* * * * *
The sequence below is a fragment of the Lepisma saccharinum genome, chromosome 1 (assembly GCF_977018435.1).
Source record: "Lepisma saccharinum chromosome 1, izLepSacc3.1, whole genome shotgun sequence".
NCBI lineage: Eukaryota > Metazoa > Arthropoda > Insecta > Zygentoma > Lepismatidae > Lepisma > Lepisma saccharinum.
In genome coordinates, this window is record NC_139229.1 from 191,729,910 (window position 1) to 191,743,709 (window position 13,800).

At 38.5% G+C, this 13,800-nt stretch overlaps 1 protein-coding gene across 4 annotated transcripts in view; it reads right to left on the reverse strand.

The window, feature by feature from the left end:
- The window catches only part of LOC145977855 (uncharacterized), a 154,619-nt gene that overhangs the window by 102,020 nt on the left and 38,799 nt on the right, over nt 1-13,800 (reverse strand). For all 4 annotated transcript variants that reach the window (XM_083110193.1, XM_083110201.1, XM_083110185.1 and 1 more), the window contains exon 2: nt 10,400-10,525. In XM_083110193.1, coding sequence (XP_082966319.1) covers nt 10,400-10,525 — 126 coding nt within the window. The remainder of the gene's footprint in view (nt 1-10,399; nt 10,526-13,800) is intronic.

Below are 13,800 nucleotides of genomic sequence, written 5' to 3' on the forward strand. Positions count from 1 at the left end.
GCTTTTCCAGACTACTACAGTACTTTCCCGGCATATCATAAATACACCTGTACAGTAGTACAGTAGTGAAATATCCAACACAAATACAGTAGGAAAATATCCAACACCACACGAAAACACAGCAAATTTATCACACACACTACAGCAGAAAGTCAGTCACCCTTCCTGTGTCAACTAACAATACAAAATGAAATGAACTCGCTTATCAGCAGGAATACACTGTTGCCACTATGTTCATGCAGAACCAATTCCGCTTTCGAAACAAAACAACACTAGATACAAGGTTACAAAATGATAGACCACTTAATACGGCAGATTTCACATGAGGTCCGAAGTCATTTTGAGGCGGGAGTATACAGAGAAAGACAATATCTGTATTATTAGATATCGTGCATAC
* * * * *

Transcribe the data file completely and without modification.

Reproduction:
The sequence below is a fragment of the Lepisma saccharinum genome, chromosome 1 (assembly GCF_977018435.1).
Source record: "Lepisma saccharinum chromosome 1, izLepSacc3.1, whole genome shotgun sequence".
NCBI lineage: Eukaryota > Metazoa > Arthropoda > Insecta > Zygentoma > Lepismatidae > Lepisma > Lepisma saccharinum.
In genome coordinates, this window is record NC_139229.1 from 191,729,910 (window position 1) to 191,743,709 (window position 13,800).

At 38.5% G+C, this 13,800-nt stretch overlaps 1 protein-coding gene across 4 annotated transcripts in view; it reads right to left on the reverse strand.

The window, feature by feature from the left end:
- The window catches only part of LOC145977855 (uncharacterized), a 154,619-nt gene that overhangs the window by 102,020 nt on the left and 38,799 nt on the right, over nt 1-13,800 (reverse strand). For all 4 annotated transcript variants that reach the window (XM_083110193.1, XM_083110201.1, XM_083110185.1 and 1 more), the window contains exon 2: nt 10,400-10,525. In XM_083110193.1, coding sequence (XP_082966319.1) covers nt 10,400-10,525 — 126 coding nt within the window. The remainder of the gene's footprint in view (nt 1-10,399; nt 10,526-13,800) is intronic.

Below are 13,800 nucleotides of genomic sequence, written 5' to 3' on the forward strand. Positions count from 1 at the left end.
GCTTTTCCAGACTACTACAGTACTTTCCCGGCATATCATAAATACACCTGTACAGTAGTACAGTAGTGAAATATCCAACACAAATACAGTAGGAAAATATCCAACACCACACGAAAACACAGCAAATTTATCACACACACTACAGCAGAAAGTCAGTCACCCTTCCTGTGTCAACTAACAATACAAAATGAAATGAACTCGCTTATCAGCAGGAATACACTGTTGCCACTATGTTCATGCAGAACCAATTCCGCTTTCGAAACAAAACAACACTAGATACAAGGTTACAAAATGATAGACCACTTAATACGGCAGATTTCACATGAGGTCCGAAGTCATTTTGAGGCGGGAGTATACAGAGAAAGACAATATCTGTATTATTAGATATCGTGCATAC